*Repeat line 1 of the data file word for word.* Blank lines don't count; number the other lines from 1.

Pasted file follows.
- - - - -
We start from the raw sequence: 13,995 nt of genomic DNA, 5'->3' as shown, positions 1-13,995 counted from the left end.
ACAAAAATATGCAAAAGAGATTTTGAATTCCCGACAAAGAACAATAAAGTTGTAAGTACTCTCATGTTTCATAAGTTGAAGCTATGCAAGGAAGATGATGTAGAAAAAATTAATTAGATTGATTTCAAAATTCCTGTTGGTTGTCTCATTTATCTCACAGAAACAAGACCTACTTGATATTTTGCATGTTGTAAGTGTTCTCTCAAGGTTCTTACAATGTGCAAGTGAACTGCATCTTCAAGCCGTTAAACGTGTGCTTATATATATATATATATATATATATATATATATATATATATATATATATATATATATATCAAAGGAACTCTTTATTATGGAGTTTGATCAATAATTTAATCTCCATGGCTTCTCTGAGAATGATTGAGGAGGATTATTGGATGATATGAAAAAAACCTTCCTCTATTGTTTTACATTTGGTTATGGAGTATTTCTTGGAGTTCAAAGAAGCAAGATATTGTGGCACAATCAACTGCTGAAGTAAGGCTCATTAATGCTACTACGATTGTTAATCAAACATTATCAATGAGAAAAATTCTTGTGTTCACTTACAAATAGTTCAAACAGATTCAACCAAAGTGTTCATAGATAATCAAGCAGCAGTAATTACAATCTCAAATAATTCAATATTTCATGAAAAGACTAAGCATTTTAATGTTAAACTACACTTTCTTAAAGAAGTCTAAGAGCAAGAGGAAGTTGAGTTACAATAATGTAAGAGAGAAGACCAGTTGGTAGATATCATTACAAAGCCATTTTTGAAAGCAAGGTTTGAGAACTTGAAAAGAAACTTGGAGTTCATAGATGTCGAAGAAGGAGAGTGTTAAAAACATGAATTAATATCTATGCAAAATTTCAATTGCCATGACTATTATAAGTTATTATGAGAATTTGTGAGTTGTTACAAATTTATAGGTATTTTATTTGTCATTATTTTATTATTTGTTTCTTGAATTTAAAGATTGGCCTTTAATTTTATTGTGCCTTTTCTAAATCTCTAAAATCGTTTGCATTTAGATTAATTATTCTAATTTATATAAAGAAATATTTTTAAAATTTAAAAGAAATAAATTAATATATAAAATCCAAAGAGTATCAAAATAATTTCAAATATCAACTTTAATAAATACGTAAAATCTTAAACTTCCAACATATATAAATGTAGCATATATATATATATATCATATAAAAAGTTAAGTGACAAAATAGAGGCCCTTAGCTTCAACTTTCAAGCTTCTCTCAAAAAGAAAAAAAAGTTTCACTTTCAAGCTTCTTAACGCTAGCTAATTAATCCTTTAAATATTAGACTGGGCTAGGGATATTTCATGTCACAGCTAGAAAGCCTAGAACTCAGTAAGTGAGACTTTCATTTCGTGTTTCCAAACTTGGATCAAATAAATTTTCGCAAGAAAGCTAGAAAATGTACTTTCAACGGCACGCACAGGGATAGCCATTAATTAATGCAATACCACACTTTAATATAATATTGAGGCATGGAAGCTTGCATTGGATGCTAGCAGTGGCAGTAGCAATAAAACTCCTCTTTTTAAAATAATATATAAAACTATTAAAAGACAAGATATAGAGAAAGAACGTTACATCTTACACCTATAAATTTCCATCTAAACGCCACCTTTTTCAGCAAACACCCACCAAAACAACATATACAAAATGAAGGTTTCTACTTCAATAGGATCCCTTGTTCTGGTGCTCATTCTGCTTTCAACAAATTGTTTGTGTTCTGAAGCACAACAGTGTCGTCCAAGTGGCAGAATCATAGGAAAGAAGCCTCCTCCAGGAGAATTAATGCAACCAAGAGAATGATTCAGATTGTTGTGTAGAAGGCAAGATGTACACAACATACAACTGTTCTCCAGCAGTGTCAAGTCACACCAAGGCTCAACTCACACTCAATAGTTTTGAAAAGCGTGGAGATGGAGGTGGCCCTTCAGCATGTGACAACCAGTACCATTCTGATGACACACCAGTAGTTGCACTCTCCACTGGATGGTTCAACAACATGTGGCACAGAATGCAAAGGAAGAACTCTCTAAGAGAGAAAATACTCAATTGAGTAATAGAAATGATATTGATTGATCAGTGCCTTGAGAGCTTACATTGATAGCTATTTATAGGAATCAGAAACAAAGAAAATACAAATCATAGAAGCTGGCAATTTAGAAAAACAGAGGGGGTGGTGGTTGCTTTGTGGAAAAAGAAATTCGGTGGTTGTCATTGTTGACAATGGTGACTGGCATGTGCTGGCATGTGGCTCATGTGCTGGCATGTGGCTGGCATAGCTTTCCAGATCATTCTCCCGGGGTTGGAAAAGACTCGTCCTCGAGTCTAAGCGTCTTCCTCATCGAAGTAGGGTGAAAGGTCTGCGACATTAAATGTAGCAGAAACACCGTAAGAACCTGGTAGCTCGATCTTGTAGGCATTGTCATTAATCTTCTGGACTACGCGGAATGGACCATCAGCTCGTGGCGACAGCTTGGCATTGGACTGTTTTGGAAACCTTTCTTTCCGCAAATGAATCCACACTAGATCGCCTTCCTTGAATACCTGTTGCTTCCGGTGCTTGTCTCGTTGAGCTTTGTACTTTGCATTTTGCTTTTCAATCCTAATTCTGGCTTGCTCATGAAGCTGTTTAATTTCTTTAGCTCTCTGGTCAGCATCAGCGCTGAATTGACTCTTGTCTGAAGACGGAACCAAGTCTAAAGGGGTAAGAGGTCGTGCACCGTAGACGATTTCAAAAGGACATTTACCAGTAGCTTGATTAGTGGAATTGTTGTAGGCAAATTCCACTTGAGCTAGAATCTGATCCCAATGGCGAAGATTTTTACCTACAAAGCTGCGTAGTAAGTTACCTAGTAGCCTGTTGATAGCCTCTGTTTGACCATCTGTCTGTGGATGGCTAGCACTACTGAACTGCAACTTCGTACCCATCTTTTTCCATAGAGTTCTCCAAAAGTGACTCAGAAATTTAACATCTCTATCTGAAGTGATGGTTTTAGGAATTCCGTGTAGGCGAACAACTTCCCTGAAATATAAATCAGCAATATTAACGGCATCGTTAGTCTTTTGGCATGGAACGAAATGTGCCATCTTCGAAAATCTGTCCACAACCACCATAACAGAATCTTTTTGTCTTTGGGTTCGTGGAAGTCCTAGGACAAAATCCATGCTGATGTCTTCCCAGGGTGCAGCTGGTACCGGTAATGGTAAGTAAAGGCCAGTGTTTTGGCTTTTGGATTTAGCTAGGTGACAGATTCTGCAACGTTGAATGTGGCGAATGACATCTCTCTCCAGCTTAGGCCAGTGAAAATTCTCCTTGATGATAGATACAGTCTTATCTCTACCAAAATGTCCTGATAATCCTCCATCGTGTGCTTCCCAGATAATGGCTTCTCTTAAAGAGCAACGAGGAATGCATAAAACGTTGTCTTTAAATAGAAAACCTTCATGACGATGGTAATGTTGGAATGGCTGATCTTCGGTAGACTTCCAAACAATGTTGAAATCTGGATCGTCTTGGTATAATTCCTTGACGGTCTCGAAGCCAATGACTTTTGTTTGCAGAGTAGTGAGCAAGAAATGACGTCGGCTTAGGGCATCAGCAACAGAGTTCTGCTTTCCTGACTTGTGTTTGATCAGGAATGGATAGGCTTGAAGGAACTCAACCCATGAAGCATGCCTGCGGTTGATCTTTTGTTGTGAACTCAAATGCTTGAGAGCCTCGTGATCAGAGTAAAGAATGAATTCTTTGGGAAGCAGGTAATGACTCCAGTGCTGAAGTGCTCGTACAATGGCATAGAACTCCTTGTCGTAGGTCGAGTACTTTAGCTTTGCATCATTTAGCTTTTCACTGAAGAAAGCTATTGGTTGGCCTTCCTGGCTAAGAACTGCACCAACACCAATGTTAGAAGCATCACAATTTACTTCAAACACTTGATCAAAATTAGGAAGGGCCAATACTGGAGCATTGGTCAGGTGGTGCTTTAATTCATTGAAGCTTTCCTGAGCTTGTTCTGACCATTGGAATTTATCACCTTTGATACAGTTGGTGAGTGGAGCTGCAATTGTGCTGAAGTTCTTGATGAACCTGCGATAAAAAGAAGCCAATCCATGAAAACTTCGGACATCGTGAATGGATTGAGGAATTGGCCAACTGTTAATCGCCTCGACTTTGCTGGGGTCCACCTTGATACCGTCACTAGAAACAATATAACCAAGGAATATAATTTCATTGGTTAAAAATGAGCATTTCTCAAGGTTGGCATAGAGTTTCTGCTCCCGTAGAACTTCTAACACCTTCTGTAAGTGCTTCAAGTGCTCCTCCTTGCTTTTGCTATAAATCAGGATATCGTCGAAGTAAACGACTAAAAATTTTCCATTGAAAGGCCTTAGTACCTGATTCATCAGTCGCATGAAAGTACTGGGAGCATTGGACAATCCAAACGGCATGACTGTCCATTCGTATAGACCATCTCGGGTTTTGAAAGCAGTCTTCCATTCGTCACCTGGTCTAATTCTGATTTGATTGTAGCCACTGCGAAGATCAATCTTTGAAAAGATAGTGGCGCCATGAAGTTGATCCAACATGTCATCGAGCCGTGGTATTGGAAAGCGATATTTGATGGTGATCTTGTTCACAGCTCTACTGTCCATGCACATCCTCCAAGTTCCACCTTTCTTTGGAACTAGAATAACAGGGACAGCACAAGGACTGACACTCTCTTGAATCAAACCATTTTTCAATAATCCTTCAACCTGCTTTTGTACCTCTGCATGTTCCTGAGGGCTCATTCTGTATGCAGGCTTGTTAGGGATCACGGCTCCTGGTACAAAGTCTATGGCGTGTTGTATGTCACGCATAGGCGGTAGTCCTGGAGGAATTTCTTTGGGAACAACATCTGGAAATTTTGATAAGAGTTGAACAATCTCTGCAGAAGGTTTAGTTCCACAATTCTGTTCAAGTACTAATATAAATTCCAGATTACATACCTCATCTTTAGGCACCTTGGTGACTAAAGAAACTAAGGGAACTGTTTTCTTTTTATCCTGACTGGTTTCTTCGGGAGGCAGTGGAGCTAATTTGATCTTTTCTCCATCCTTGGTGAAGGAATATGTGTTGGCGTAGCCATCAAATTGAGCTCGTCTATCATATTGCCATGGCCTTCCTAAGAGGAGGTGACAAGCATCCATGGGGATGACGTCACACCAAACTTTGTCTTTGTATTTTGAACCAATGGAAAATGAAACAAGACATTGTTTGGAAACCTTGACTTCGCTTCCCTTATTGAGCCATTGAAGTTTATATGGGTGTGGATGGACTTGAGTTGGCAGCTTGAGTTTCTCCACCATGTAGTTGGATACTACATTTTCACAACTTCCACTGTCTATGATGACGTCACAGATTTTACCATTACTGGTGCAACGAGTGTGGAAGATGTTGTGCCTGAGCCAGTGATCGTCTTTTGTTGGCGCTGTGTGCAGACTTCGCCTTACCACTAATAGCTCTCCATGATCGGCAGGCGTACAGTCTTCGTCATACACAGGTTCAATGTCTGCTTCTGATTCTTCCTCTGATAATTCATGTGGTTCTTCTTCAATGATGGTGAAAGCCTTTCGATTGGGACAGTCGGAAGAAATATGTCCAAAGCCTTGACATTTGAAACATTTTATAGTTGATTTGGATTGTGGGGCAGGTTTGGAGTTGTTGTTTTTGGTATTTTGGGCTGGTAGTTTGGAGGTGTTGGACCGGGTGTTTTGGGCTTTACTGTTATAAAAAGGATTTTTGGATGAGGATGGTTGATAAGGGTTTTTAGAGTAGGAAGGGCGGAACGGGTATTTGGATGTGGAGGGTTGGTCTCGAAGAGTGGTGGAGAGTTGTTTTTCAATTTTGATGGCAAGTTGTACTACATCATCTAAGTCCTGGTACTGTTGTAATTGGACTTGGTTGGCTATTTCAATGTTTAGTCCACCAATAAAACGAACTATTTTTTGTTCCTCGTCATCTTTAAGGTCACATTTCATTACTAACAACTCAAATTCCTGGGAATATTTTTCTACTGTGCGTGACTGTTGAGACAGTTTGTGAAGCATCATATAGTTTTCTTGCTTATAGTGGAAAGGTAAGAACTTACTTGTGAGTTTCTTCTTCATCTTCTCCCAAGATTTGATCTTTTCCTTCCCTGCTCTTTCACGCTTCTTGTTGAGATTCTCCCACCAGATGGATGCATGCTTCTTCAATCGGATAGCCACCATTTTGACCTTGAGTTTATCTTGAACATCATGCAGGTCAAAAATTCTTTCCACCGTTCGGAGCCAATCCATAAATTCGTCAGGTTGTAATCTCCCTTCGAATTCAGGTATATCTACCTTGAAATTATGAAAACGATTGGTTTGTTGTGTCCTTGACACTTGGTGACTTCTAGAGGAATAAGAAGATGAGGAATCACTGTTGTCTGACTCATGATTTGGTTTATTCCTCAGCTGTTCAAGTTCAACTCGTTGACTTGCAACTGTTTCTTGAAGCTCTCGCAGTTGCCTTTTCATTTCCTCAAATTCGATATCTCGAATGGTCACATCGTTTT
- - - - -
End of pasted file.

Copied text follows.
We start from the raw sequence: 13,995 nt of genomic DNA, 5'->3' as shown, positions 1-13,995 counted from the left end.